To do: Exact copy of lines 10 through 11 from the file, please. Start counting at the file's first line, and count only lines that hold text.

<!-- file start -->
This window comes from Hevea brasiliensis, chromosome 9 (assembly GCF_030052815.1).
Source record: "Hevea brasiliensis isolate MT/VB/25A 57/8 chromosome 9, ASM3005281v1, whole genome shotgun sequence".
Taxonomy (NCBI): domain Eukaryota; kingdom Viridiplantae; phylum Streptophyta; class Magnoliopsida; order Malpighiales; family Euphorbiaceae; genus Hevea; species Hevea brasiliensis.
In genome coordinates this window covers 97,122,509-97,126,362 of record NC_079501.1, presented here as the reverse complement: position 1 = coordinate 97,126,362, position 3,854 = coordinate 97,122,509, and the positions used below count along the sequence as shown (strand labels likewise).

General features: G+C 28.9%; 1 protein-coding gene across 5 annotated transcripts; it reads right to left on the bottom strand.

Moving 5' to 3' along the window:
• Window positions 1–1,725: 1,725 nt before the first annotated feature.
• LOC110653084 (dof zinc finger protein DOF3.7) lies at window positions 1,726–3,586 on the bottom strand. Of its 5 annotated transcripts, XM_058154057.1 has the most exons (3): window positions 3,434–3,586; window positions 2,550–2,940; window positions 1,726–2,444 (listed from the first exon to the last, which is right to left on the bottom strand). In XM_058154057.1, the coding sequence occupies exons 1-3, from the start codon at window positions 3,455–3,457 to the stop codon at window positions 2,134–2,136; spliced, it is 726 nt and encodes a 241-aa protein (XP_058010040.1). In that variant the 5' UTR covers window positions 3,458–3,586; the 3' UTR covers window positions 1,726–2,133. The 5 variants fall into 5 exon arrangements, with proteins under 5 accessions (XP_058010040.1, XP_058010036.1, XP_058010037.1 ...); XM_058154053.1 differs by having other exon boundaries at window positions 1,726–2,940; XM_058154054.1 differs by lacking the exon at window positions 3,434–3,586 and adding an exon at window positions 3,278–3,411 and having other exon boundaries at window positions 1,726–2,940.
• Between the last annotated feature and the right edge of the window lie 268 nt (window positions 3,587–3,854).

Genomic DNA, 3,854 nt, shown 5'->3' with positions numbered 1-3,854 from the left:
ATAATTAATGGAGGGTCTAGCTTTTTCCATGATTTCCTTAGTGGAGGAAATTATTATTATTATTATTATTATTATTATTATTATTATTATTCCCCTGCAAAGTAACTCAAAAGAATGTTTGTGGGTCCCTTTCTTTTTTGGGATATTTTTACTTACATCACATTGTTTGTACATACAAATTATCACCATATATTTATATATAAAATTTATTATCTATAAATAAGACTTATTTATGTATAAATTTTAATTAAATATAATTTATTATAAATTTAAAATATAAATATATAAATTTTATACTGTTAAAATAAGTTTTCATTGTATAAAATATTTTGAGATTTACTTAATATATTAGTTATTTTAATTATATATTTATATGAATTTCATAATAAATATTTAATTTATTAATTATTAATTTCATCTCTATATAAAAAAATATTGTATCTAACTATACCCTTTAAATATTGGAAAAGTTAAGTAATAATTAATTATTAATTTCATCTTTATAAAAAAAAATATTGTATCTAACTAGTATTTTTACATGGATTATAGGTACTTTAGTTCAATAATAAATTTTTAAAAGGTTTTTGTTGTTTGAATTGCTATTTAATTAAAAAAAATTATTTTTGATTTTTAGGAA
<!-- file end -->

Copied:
Genomic DNA, 3,854 nt, shown 5'->3' with positions numbered 1-3,854 from the left:
ATAATTAATGGAGGGTCTAGCTTTTTCCATGATTTCCTTAGTGGAGGAAATTATTATTATTATTATTATTATTATTATTATTATTATTATTCCCCTGCAAAGTAACTCAAAAGAATGTTTGTGGGTCCCTTTCTTTTTTGGGATATTTTTACTTACATCACATTGTTTGTACATACAAATTATCACCATATATTTATATATAAAATTTATTATCTATAAATAAGACTTATTTATGTATAAATTTTAATTAAATATAATTTATTATAAATTTAAAATATAAATATATAAATTTTATACTGTTAAAATAAGTTTTCATTGTATAAAATATTTTGAGATTTACTTAATATATTAGTTATTTTAATTATATATTTATATGAATTTCATAATAAATATTTAATTTATTAATTATTAATTTCATCTCTATATAAAAAAATATTGTATCTAACTATACCCTTTAAATATTGGAAAAGTTAAGTAATAATTAATTATTAATTTCATCTTTATAAAAAAAAATATTGTATCTAACTAGTATTTTTACATGGATTATAGGTACTTTAGTTCAATAATAAATTTTTAAAAGGTTTTTGTTGTTTGAATTGCTATTTAATTAAAAAAAATTATTTTTGATTTTTAGGAA